Goodwill in Brooklyn: On Donating Books to Unexpected Readers

November 20, 2012 | 1 book mentioned 13 4 min read

The man wanted the box I was carrying. I’d almost made it to the front door of a Goodwill in Brooklyn, and I had no idea how he’d guessed the box was full of books. There were no labels and the top flaps were closed. I was staggering a bit under its weight, but I could have been donating kitchen supplies, clothes, or old toys. Anything! He came toward me, a man probably in his 30s, ragged, living on the edge. His face opened into a smile and he closed the distance between us fast, holding out his arms.

“Books?” he asked. “Are those books?”

“Yes,” I said. Then I realized I was in the wrong place. A sign on the door of the Goodwill said we needed to use another entrance around the corner.

“Can I have them?” he asked. “I love books. I love reading.”

I looked at my husband. He was holding two boxes of books and staggering more than I. I looked at my children, who were looking up at me, waiting.

coverI am uncomfortable shedding books. The three boxes my husband and I were holding, plus three more in the trunk of the car, were the result of a careful purge executed after living abroad for a year. We’d been home only a few weeks and it was clear our bookcases were too crowded to hold all the books we’d bought in Germany. In the days I’d spent weeding the shelves, I’d very nearly given up my college edition of Ulysses before confessing on Twitter and being saved by a bookseller friend who suspected I was making a mistake while still addled by jetlag. But I did a few unthinkable things, such as keeping only my favorite McEwan novels. I told myself only collectors keep complete sets and I am fundamentally not a collector, especially in a Manhattan apartment.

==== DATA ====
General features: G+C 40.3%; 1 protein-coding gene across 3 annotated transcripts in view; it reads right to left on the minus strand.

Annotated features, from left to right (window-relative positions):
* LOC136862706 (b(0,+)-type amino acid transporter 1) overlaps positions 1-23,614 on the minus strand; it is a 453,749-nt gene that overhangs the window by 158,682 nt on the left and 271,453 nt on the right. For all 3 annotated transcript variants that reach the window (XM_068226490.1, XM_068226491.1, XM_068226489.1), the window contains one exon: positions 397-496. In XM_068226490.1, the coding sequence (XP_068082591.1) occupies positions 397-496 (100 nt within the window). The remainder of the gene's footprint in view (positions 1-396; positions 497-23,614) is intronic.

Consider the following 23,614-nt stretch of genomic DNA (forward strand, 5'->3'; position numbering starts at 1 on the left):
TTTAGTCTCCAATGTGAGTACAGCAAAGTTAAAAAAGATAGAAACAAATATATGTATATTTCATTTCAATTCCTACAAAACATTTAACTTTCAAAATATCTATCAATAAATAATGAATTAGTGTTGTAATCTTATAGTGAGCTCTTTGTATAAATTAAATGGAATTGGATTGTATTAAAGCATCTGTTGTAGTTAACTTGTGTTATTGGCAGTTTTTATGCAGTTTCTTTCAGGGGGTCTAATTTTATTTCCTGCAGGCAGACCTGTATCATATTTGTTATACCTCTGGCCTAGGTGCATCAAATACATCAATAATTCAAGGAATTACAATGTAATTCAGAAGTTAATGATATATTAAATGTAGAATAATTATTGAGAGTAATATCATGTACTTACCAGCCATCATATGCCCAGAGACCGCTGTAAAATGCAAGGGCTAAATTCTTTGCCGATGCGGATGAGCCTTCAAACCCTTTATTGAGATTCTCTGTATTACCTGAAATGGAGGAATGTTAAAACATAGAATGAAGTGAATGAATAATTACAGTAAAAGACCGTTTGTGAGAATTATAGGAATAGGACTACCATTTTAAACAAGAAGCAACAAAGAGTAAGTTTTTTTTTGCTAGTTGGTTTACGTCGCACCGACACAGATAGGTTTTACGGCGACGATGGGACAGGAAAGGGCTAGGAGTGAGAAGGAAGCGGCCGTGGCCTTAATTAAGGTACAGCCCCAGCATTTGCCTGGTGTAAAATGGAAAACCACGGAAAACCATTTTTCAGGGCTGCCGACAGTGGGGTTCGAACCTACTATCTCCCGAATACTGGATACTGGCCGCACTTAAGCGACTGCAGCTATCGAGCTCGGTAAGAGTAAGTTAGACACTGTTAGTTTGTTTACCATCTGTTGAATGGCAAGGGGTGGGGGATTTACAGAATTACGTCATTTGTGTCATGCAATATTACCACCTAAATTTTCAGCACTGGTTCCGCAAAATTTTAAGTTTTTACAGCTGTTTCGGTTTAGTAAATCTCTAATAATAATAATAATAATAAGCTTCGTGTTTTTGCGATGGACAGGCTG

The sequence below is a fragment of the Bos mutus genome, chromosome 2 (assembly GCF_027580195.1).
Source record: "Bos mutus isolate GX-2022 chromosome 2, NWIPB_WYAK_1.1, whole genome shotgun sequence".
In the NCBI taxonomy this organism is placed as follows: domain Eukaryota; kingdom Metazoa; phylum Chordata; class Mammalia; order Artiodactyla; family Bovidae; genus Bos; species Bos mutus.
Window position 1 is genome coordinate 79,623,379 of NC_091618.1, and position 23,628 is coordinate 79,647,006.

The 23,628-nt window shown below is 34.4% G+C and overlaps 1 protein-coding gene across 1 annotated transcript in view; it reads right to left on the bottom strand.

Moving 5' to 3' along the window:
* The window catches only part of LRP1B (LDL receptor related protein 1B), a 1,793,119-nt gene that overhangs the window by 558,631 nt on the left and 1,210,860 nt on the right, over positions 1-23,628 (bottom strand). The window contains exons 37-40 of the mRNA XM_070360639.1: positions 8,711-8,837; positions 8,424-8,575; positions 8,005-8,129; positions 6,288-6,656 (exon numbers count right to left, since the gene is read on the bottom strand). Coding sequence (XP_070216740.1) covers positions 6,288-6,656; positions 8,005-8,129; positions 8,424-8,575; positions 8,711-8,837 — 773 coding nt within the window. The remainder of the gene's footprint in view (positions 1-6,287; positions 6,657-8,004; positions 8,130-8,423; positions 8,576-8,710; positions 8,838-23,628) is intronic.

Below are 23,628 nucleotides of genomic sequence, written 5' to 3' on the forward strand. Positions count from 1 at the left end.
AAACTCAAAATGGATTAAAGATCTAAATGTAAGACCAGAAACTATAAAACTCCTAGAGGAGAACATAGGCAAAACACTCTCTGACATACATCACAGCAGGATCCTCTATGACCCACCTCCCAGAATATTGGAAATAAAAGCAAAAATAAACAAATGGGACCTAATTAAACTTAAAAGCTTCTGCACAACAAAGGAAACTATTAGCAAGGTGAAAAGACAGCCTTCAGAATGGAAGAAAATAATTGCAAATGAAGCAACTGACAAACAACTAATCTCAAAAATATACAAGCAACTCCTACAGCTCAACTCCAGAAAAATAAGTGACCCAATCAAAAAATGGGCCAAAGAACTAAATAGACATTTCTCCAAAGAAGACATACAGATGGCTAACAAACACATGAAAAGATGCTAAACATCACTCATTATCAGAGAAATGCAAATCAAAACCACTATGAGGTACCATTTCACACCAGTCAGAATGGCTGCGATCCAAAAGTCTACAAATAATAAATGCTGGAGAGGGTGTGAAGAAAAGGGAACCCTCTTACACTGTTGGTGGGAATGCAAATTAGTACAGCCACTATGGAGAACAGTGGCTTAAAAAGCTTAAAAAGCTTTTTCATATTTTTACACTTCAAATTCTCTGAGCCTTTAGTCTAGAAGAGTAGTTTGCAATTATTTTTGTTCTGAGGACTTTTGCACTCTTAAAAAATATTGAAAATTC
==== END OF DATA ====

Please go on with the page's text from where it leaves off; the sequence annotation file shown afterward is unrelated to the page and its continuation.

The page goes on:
“You like to read?” I asked weakly, stalling.

“Yeah!” he said.

His enthusiasm seemed genuine, but given his general condition, I couldn’t convince myself he wasn’t going to go around the corner and sell the books on the sidewalk. Did I want the sale of the books to benefit Goodwill more than him? That didn’t seem right. But I was committed to the idea that the books would sit, dry and cared for, until someone came along and chose them. My husband’s grandmother, an amazing reader, bought all her books at the Goodwill in Norfolk, Va., I guess I was picturing someone like her.

“Mom?” my nine-year-old daughter said. She looked worried and a bit confused. She loves books, too, and this is what she was taking in: My reluctance to give a box of books to someone who had just told us he loved to read. I didn’t know what to do.

“You really want them?” I said. “You want to read them?”

“Yes!”